Last night as I got to do some Jiyu Ippon Kumite (see picture of the legendary Stan Schmidt and Nakayama Sensei) with a 4th Dan and a 5th Dan in my dojo I realized something: if your opponent is adept, he isn’t a moving target, he’s an illusion. Sound like a bit of a stretch? It isn’t.
Strictly speaking an illusion is a thing that is or is likely to be wrongly perceived or interpreted by the senses. The 4th Dan I worked with last night was shorter than me, a solid guy, strong, and with a stance rooted like a mature maple. The 5th Dan was taller, had more of a reach, and was also very strong. With both opponents I noticed something. We were doing serious Ippon – the attacker does exactly that: attack straight in to the middle – and I was noticing that as I launched my attack, my opponents weren’t moving right off the mark. I could launch in with my Jodan punch and I’d be into their action space before they’d actually defend. Here’s where the illusion was. To me, already well into my attack, it felt like my target was right there in front of me. It wasn’t! With effortless movement they were, in an instant, outside my striking range with their counter already delivered, and my attacking arm feeling it!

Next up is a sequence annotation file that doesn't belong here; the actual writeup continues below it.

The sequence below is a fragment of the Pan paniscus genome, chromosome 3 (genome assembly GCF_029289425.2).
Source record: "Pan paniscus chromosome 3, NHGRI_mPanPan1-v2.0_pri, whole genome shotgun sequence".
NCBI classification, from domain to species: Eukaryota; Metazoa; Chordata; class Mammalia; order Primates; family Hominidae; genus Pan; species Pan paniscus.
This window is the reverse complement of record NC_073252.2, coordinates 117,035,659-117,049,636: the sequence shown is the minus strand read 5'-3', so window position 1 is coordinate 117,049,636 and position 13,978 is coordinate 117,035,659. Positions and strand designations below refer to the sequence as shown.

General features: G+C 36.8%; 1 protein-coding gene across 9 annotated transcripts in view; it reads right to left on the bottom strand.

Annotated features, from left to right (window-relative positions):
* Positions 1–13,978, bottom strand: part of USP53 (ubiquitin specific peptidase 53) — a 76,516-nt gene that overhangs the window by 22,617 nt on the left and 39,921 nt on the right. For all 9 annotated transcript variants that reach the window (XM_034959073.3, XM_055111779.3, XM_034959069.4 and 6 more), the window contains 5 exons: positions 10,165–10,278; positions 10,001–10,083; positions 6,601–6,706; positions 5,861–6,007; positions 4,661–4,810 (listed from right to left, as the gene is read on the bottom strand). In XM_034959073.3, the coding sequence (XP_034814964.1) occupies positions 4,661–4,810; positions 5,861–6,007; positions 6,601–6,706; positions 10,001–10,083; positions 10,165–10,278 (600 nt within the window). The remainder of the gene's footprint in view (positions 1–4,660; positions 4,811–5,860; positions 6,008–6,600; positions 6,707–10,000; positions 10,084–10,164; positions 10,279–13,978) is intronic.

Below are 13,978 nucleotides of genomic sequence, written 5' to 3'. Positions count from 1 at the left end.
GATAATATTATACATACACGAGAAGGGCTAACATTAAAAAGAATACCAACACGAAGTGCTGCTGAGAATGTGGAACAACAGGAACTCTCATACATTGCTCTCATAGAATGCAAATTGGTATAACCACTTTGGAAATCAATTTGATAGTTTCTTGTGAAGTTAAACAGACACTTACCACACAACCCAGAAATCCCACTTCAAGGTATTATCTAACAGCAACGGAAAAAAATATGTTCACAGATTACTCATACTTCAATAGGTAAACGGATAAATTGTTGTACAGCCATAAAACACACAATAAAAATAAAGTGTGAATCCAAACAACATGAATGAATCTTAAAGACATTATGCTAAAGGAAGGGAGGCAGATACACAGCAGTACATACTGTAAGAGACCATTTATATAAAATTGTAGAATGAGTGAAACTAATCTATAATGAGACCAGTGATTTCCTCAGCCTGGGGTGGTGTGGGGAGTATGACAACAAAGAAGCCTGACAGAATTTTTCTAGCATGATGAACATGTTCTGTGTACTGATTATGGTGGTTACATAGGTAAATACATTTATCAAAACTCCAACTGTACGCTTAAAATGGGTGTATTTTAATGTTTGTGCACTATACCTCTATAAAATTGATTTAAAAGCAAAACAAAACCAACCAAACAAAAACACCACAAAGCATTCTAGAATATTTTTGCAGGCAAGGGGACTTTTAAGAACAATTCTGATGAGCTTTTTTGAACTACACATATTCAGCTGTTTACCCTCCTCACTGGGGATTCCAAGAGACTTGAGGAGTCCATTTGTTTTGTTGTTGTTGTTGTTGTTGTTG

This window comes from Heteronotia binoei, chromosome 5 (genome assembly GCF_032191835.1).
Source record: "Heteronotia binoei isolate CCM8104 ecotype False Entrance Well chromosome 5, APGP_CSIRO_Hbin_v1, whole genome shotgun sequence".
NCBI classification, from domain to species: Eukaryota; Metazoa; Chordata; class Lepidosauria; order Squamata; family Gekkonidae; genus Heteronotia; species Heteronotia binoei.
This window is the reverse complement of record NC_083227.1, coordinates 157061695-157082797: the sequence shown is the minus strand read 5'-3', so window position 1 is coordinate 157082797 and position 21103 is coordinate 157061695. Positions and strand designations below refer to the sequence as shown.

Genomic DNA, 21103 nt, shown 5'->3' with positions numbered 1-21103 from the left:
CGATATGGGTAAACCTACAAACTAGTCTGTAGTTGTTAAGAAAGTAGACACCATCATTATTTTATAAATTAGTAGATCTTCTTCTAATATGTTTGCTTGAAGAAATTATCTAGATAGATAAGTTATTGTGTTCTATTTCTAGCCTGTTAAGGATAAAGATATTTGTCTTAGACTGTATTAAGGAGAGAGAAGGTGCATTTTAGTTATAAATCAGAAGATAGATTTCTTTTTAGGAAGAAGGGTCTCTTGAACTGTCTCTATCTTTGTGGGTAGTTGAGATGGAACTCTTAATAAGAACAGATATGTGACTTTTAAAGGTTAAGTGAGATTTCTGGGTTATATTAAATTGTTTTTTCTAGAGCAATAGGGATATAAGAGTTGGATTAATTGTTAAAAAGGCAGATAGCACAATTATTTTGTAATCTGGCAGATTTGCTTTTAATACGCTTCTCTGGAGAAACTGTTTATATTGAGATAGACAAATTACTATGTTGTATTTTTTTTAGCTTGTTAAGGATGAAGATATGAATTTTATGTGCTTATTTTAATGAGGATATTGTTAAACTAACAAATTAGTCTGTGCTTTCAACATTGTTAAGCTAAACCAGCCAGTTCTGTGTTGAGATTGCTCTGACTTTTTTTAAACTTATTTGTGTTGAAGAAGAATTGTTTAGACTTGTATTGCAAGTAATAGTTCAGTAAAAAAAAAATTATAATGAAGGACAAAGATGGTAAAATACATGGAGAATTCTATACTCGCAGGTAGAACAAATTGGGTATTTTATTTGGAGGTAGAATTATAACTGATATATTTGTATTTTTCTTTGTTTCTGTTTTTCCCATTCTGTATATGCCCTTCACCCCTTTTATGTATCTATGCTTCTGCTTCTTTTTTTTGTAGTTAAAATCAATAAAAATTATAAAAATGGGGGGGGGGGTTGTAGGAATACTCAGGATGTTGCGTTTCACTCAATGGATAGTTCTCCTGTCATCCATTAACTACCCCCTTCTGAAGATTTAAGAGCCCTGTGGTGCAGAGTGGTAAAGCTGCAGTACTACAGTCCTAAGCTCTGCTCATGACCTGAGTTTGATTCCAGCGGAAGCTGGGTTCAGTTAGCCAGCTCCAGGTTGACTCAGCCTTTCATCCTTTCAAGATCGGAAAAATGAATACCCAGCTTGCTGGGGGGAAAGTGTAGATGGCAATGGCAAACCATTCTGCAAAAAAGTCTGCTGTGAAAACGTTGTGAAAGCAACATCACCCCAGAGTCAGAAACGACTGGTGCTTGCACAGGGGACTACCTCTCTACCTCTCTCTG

Their movements were swift, supremely efficient and effective. They had moved very little, in fact, hadn’t moved until the last milli-second, and had delivered the block with absolute body connection: they weren’t counter attacking with their arms; they were doing so with their bodies.
As we were training, the senior belt teaching the class simply said, “don’t pop the attacker’s arm, simply redirect it. No big movement required.”
I left the dojo last night with two thoughts: I had come a long way, and I had a long way to go.